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Tougher Pollution Rules Affect Low-Income Neighborhoods Differently

The American Lung Association is among the many health groups who say tougher pollution standards are a big step toward cleaner air in the U.S., especially for low-income residents who live near coal-burning power plants. Photo credit: Greg Stotelmyer.
The American Lung Association is among the many health groups who say tougher pollution standards are a big step toward cleaner air in the U.S., especially for low-income residents who live near coal-burning power plants. Photo credit: Greg Stotelmyer.
August 10, 2015

RICHMOND, Va. - Since the Clean Air Act of 1970, America's air has gotten cleaner, but the American Lung Association's 2015 State of the Air report finds 44 percent of the nation still lives where air pollution levels are too often dangerous to breathe. That's more than 138 million Americans.

Enter the Obama administration's new rules on carbon pollution, designed to cut emissions by nearly one-third over the next 15 years.

"When we can reduce those gases, and that's what they are, that are coming out of these power plants," says Janice Nolen, assistant vice president for national policy with the American Lung Association, "they will really benefit the people who live near to those power plants the most."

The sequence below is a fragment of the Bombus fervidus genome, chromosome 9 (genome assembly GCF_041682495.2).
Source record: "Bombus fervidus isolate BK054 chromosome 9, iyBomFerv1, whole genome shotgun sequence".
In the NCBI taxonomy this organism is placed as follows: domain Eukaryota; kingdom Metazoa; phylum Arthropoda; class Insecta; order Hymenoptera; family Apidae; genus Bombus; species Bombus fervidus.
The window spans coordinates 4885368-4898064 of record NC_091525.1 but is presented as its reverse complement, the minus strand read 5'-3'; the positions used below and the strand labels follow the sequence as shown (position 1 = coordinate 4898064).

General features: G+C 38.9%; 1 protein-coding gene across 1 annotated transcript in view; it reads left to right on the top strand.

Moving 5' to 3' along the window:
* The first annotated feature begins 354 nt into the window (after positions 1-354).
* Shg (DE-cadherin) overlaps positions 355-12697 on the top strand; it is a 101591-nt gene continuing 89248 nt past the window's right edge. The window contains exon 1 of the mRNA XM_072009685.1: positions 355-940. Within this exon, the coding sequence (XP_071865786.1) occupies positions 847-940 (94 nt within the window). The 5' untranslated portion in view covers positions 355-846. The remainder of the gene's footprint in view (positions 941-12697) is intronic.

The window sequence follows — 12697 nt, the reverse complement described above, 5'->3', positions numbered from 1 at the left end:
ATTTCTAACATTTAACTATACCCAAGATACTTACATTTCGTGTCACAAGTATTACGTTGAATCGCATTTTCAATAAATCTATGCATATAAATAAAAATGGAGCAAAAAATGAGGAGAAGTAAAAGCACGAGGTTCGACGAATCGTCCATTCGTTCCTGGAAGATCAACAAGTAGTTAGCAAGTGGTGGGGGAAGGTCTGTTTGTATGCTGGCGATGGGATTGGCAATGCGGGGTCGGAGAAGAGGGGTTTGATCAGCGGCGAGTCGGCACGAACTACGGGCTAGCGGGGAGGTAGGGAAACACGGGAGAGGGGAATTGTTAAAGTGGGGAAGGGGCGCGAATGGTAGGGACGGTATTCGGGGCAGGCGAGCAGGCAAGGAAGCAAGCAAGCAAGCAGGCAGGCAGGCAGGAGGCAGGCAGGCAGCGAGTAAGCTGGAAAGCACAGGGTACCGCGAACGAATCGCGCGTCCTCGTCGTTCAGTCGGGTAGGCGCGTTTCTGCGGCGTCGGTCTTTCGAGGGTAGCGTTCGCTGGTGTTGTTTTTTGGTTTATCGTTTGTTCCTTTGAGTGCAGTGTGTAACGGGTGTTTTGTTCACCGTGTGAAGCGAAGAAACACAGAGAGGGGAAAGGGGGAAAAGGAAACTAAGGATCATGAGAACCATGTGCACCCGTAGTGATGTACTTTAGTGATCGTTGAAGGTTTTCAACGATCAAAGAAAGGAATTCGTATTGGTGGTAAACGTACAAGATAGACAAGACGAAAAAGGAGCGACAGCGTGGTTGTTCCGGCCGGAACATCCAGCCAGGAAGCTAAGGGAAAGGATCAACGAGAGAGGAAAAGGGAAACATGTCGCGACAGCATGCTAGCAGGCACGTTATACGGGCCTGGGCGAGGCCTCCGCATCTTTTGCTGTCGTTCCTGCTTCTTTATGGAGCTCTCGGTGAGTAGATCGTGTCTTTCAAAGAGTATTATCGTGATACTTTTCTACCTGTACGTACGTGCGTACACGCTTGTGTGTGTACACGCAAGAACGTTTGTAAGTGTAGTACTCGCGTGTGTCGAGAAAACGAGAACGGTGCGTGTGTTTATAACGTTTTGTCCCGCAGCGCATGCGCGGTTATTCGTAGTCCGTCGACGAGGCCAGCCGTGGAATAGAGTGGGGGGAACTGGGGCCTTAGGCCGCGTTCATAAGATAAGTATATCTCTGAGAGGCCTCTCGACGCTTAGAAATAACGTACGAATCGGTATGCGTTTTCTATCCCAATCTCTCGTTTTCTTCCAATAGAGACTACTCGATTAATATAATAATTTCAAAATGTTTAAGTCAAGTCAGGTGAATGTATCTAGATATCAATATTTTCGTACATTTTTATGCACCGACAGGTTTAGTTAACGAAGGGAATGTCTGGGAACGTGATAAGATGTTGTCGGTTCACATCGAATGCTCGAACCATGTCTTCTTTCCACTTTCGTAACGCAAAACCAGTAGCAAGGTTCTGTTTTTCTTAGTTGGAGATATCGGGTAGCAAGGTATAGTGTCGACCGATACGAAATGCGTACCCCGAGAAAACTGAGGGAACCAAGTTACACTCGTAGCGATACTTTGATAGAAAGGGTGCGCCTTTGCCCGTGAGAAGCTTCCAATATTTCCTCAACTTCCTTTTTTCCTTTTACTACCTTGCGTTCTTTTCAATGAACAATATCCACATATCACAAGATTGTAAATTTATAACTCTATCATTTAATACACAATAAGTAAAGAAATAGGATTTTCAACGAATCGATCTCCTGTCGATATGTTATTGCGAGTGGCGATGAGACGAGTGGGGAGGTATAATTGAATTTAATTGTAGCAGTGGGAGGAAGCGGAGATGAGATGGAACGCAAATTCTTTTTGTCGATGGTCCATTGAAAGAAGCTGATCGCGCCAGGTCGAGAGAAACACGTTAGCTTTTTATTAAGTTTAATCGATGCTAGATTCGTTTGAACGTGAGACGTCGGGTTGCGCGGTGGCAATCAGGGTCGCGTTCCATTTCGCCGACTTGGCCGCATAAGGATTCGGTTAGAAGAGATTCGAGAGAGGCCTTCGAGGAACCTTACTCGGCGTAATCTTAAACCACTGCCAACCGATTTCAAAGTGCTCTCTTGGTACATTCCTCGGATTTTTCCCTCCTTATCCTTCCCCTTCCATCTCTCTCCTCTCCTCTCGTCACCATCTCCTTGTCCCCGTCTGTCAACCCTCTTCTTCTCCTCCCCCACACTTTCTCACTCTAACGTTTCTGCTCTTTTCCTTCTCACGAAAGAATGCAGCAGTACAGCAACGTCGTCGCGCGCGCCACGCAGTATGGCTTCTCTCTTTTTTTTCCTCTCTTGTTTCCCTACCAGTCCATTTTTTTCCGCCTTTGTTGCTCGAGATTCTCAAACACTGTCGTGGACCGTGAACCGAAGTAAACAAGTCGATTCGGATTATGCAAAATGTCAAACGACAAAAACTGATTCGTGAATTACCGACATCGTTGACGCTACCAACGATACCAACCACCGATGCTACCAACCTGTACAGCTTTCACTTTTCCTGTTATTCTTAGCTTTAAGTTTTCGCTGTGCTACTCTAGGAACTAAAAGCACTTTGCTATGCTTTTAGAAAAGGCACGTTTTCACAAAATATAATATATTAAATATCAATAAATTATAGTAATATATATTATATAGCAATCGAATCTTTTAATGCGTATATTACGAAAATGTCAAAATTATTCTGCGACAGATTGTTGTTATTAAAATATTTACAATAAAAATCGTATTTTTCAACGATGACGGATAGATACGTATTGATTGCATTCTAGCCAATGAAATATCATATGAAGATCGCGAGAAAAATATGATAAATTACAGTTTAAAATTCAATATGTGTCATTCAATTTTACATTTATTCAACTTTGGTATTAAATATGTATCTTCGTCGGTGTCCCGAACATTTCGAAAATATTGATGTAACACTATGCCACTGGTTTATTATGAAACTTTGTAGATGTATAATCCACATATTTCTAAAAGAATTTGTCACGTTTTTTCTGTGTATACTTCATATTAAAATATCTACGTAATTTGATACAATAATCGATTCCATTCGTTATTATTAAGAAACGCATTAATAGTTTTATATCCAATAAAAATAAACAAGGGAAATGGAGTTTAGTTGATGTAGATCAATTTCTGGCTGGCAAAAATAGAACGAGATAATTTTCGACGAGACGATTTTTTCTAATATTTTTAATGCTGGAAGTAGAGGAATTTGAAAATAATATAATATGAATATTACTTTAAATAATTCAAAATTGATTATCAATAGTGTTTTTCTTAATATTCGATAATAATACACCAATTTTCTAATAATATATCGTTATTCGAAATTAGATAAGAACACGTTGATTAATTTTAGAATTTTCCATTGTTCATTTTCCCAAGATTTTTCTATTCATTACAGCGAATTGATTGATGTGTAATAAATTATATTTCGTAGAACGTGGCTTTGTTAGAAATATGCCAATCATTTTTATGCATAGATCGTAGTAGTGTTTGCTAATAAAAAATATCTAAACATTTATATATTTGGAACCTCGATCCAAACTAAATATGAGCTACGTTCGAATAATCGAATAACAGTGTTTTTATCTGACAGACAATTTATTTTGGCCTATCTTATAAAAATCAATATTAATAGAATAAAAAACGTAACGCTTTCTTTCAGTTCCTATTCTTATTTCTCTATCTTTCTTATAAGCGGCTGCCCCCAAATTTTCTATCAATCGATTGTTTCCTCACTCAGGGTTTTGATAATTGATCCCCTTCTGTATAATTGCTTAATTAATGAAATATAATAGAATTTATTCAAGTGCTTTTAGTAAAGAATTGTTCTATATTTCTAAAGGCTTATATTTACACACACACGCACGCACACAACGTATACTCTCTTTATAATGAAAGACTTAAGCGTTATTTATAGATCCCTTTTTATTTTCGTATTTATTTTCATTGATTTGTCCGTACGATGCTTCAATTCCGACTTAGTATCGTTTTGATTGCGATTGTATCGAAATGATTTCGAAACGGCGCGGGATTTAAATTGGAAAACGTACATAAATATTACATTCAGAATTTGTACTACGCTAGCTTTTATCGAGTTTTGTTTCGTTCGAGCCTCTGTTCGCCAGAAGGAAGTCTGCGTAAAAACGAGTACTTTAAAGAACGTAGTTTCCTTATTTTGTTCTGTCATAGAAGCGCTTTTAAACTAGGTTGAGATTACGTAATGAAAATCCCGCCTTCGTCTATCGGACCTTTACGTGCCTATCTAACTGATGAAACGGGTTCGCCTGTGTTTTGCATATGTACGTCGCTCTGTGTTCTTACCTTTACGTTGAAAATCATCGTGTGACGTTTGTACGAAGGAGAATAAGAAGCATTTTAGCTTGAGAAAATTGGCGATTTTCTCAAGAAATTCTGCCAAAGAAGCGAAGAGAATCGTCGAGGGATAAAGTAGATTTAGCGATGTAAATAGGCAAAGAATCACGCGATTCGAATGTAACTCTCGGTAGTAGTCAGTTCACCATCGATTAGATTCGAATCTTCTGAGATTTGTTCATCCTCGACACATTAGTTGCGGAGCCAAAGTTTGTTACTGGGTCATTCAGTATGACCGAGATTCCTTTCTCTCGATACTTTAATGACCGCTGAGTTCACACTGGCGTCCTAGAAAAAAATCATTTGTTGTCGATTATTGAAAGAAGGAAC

Nolen says low-income neighborhoods, and those can often be neighborhoods of color, are the ones closest to power plants, forcing the residents to breathe more of the pollution directly.

But the National Black Chamber of Commerce doesn't make that connection, claiming the pollution crackdown will be "especially severe" on African Americans and Hispanics. A 153-page report issued by the organization in June says millions of jobs will be destroyed and the cost of power and natural gas will more than double.

Nolen disagrees, explaining the Environmental Protection Agency's Clean Energy Plan directly addresses these criticisms.

"Under the plan as it's in place now, the requirements would be that we have to make sure that we're not harming lower-income neighborhoods, which means for the first time they may actually get more cleanup than they would otherwise," says Nolen.

Cleaner air also would be a big help to Virginia's nearly 164,000 children and 558,000 adults who have asthma, says Stuart Tousman, professor of heath psychology at Jefferson College of Health Sciences and Virginia Asthma Coalition president.

"The health impact of poor air quality is just horrendous," says Tousman. "I have asthma and I know on bad air-quality days, I'm limited. It really impacts the quality of life for people in Virginia, and all over the country, who have asthma."

Tousman says asthma is the leading cause of kids missing school. The EPA estimates its Clean Energy Plan would prevent 90,000 pediatric asthma attacks in the U.S. each year, and reduce missed school and work days by 300,000.

Greg Stotelmyer , Public News Service - VA